Mo-Harvey: Loving Windows 10


Part 3: Leaving Apple and becoming a PC Guy. While everyone else is in love with macOS Mojave, I'm loving Windows 10.

Part 3: Leaving Apple and becoming a PC Guy. ​While everyone else is in love with macOS Mojave, I'm loving Windows 10.

Well, after a good eight to ten years living on the Apple side of the fence, it's been a long time coming, switching over to Windows.

In that time, over that 10 years, Windows has caught up, Windows OEM PC makers have had a reboot, and Intel and Microsoft have pushed the game forward.

OEM brands like HP, Dell, and Lenovo have caught up with Apple in terms of design and features.

Microsoft itself has pushed the game forward in PC hardware with its super-successful Surface line of tablets and PCs.

Microsoft has also done wonders with Windows, dragging the laughable Windows Vista over hot coals and retooling it to become the very new Windows 10. Actually, I think you'd be hard-pressed to find any Windows Vista code left in the current version of Windows 10. I'm sure Satya Nadella threw it all out, strangled it, and drowned it, as soon as he became CEO.

Even Intel has had a hand in redefining the PC space over the last five years, with innovations such as the "Compute Stick PC" and the "Intel NUC" range, culminating in the current Hades Canyon NUC.

In fact, the Hades Canyon NUC is exactly what the Apple Mac Mini (2018 refresh) should have been.

When my friends ask me which PC to buy....

As an IT guy, you always get that same question from your friends and family: "Which PC should I buy?"

Back in 2004, I would have suggested:

1. Lenovo

2. HP

3. Dell

4. Apple

In 2008, I would have suggested:

1. Apple

2. Don't bother even trying to buy a WIndows PC (Vista, Windows 8, Windows 8.1)

In 2015, I would have suggested:

1. Apple

2. Dell

3. HP.

4. Lenovo

Today, in November 2018, my suggestions to family and friends are:

1. HP

2. Dell or Lenovo

3. Apple, only if you've already got an iPhone and an iPad.

Close a Door, open a Window

Windows PCs have improved enormously in 2017 and 2018. I have a good feeling that 2019 and 2020 will be blockbuster years for Windows PCs, as Microsoft's partnerships with Intel, Qualcomm, AMD, and TSMC come to fruition.

Want proof?

  • Surface tablets do everything an iPad can do, and more

  • Surface Laptop and Surface Book do everything that a MacBook can do

  • HP's range of Spectre laptops match everything a MacBook can do, at a cheaper price point, and remain glamourous.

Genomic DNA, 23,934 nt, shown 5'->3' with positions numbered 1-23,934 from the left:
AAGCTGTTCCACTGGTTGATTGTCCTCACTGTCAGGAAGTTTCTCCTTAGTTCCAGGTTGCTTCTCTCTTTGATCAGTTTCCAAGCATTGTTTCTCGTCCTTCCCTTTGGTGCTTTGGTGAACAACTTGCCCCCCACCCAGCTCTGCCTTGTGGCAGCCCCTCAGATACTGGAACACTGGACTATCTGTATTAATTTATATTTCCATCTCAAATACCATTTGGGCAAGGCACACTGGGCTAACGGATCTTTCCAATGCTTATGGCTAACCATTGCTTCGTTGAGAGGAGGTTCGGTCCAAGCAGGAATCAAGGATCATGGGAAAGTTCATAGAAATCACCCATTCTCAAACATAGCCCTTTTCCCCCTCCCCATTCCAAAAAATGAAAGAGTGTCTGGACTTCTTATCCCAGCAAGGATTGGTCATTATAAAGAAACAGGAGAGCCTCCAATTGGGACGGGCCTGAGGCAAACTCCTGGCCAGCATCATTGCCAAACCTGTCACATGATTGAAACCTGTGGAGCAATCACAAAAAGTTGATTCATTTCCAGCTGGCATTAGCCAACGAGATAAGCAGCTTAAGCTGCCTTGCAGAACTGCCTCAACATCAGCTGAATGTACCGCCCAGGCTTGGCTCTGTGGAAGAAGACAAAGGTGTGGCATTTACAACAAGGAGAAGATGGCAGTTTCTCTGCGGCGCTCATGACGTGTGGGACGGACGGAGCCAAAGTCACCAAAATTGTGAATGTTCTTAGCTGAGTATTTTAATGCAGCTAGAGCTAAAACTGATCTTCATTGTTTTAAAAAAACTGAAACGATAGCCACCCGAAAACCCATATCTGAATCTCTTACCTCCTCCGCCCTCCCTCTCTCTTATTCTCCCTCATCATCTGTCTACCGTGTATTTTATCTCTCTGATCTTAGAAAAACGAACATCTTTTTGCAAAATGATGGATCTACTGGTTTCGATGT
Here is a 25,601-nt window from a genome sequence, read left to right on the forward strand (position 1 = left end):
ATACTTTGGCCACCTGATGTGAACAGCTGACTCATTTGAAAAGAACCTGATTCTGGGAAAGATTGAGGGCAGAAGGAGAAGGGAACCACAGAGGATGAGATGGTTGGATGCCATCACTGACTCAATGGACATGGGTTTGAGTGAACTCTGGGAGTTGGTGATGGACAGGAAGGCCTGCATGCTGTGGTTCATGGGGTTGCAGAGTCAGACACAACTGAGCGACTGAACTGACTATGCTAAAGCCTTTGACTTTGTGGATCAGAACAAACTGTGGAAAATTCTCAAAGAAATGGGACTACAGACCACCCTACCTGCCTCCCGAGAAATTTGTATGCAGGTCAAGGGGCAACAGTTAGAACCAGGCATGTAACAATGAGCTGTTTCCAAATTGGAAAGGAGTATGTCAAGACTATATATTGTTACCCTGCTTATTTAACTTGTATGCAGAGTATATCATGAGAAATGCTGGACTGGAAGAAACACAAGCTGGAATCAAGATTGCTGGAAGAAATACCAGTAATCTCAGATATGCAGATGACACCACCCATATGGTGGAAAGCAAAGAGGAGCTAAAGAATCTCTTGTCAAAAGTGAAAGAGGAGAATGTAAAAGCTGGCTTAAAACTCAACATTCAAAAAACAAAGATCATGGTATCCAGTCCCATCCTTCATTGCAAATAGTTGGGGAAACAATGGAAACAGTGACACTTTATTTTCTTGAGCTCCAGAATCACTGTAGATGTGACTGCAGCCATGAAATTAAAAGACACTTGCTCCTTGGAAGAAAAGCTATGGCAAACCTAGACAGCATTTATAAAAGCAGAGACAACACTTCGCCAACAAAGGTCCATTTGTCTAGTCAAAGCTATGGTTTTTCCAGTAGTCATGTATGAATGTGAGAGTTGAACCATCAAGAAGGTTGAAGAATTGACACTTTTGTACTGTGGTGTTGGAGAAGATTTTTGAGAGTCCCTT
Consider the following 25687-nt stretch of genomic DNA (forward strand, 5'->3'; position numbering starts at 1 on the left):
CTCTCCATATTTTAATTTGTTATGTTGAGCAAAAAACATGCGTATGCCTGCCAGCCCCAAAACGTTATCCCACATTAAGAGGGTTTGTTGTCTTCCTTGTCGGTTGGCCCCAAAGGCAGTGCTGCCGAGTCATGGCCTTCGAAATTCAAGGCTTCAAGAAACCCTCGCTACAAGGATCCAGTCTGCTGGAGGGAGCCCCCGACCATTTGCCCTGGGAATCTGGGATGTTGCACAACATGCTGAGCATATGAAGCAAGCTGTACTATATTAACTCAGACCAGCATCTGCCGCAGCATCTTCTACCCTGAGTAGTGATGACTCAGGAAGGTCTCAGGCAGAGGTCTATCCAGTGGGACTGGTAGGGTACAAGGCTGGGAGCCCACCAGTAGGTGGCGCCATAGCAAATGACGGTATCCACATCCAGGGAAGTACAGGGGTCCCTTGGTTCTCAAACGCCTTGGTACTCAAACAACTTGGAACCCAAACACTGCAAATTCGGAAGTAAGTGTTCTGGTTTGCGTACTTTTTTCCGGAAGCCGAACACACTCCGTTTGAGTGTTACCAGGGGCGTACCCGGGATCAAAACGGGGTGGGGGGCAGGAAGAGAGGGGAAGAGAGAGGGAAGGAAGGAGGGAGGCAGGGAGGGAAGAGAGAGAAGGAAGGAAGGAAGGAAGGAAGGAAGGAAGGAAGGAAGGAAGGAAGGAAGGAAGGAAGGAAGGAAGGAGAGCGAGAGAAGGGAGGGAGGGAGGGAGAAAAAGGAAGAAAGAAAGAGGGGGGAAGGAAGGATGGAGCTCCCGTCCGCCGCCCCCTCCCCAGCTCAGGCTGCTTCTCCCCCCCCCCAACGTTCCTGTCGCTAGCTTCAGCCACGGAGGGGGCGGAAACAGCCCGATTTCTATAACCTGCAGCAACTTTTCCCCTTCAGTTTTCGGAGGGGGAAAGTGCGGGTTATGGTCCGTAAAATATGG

• HP's range of desktops and All-in-Ones do everything an iMac can do, and everything a Mac Pro can do, and do it better, at a lower price, and just as glamourously.

  • The Intel HC NUC is everything the 2018 Mac Mini should have been, and more.

Honourable Mention

Honourable Mention goes to Lenovo, for its 2017 breakthrough success with the Lenovo Yoga laptop range and its watchband hinge, bringing the future to the masses in 2017 and 2018; and the late-2018 Lenovo Yoga C930, which trades in the watchband hinge for a better feature: a soundbar in the hinge!

Another honourable mention goes to ASUS, who, under the radar, released an iMac that runs Windows 10, that sadly had no marketing and no-one heard about: the ASUS Zen All-in-One PC.

Yet to Come:

Some time in November 2018, I'll be replacing my aging iPad Mini 2 with a Samsung Galaxy Tab A 8" Android tablet. The current Apple iPad Mini 4 is far too expensive in comparison, and hasn't been updated in two years. It also missed out on a late-2018 update alongside the iPad Pro. The 11inch IPad Pro is not "mini" in screen size; and other Android tablets don't offer Samsung's build quality and software updates.

Yes, I will definitely miss the iTunes store, the iOS App Store, and Apple Music

I'm sure I'll get used to Google Play Store instead, and Samsung's Android apps.

Apple Music is now available on Android, so that continuity will be nice, although I'll have to compare prices with Google Play Music... although Google Play Music is set to be replaced by YouTube Music in 2019.

Farewell, Apple, designed in California.

I'm heading back to Redmond, where the Windows are open.

Until next time,

Xavier Zymantas

XYZtech

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